GDPR is officially here. If you’re anything like us, you find yourself handing out your email address a little too liberally online. A lot of the time it’s not even a choice – it’s simply the price of entry to access a website or download a resource.
Chances are you’ve noticed an uptick in the number of email updates you’ve received recently from websites, businesses and brands you’ve long-since forgotten interacting with (why does Havaianas’s have my email address? Is Blockbuster still a thing?).
There’s an excellent reason why: GDPR. What is this foreboding sounding acronym? Why should you care if you’re an Australian small business owner or website operator?
Why should Australians care?
First of all, many Australian businesses have EU citizens on their email mailing lists or as customers. If that’s the case, then they are subject to these rules.
Secondly, Australia has a strong history of adopting laws enacted in the UK or Europe (sometimes with a few minor tweaks). That means that some local version of the GDPR could be on its way soon.
So let us explain what the GDPR is.
It’s not often that changes in European laws affect anything that happens over here, but this is an exception. GDPR is short for the General Data Protection Regulation. The goal of the GDPR is to change how people interact with their data online and protect consumers.
There’s a pretty simple idea that’s evolved online in the last few years: if you’re not paying for it, then you are not the customer, you are the product. Facebook, Instagram, Whatsapp, Pinterest and Google are all examples of this idea. Users pay nothing to use these portals. So how do their owners make billions of dollars each year? In short, from you.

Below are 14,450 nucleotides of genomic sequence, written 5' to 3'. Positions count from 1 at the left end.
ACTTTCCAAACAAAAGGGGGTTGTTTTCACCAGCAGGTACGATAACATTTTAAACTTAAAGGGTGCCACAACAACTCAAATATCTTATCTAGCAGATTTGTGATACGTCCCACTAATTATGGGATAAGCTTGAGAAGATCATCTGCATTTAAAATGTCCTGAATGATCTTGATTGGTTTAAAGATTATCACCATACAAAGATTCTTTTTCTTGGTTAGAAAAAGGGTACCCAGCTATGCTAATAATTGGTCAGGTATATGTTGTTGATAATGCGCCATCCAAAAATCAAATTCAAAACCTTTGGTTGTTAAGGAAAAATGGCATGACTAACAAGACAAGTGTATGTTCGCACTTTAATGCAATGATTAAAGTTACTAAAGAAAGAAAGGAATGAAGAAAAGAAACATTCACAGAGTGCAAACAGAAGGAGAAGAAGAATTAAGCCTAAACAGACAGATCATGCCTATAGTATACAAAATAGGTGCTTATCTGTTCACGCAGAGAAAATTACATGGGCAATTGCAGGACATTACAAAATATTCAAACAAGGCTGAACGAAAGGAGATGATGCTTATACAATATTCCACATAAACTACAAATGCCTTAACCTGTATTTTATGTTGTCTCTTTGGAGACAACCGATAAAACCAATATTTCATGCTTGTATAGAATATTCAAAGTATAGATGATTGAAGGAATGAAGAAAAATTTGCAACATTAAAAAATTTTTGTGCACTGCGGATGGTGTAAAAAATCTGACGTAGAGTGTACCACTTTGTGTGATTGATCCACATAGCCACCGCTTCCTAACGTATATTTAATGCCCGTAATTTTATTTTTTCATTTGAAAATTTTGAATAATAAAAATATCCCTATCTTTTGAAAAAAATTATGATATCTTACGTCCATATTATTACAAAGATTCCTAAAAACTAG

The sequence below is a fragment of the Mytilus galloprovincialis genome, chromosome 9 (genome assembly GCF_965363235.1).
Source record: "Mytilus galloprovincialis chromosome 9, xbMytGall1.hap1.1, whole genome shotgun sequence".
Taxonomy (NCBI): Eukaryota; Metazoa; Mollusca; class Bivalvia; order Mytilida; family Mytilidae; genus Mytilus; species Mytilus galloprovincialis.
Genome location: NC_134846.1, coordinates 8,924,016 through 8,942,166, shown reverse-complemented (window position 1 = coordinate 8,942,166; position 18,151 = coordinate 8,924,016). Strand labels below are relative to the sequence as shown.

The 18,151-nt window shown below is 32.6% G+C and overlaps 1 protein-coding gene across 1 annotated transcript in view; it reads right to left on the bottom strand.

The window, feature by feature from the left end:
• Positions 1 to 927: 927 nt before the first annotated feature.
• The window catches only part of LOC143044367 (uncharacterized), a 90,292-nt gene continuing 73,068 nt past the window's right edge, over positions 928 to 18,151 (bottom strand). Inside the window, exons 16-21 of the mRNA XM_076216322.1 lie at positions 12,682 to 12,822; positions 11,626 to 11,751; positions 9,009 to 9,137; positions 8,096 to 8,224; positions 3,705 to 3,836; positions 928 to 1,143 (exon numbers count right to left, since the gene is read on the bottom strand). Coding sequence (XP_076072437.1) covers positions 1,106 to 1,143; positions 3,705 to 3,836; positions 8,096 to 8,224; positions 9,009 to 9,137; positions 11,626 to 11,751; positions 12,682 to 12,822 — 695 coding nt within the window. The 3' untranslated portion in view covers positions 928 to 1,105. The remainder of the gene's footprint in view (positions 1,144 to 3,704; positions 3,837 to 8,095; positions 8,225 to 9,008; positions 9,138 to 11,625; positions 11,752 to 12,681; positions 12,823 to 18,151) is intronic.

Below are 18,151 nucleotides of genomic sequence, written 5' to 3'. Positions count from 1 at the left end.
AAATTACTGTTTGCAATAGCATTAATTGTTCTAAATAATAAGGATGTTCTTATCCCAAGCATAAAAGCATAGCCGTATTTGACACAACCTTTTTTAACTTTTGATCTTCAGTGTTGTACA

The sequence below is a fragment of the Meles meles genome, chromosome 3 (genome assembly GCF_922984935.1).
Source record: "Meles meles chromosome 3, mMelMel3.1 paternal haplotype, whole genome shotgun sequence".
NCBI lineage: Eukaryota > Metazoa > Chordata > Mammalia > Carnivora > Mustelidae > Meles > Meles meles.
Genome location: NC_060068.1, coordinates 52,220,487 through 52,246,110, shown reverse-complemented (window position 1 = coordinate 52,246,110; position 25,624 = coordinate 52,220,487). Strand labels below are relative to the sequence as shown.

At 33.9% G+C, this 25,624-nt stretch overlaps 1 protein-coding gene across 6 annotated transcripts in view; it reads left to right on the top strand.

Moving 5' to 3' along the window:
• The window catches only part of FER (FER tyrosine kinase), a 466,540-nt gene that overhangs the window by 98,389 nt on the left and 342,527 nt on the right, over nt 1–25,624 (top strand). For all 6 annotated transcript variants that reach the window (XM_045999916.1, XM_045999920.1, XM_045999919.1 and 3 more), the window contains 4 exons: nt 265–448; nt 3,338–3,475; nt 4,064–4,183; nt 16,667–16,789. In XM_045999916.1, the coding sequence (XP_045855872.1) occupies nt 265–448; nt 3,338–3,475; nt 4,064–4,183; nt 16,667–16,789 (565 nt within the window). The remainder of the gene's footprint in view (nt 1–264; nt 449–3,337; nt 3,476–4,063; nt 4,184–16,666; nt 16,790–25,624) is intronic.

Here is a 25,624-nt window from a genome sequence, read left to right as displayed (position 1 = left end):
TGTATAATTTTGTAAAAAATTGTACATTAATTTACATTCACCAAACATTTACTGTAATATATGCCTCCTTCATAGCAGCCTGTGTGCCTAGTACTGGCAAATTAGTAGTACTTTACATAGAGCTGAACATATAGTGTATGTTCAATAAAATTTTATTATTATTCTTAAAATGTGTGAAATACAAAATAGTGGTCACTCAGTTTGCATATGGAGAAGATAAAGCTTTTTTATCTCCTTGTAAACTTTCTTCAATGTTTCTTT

Your data (along with billions of other peoples) is harvested, packaged and then sold by these companies (and many more) to advertisers. That’s how ads got so creepy and specific these last few years.
What does GDPR do?
GDPR aims to hold the companies that have this data, known as personally identifying information, to a higher standard. Personally identifying information about a user includes things like their name, email address, IP address, income, location or buying history.
The most significant points to note are these. If you’re collecting data form someone who resides in the EU, then you now need explicit consent to send them emails, not just a checkbox. That’s why you’ve been getting all those emails – businesses want to keep sending you their emails but can’t do so unless you explicitly agree. And if you’re Spotify, Microsoft or Google, it’s simpler to email everyone just in case, rather than sort through millions of customer records manually.
If you collect someone’s data, you have to be ready to tell them how it’s being stored. You also give them the right to download the data that you hold on them if they ask.
If someone requests it, a business also has to delete all of the data they hold on a person. This is referred to as the “right to be forgotten”.
Finally, if a business experiences a data breach, then they must notify authorities within 72 hours. If the breach is high risk, any individuals affected also have a right to be told under the GDPR.
How to get GDPR complaint
If you have customers or individuals on your mailing list that are in the EU, then feel free to get in touch with us here at Brugel to see what you might to do to be GDPR compliant. Let us help get your website and processes in line with the best practice regarding data collection and privacy.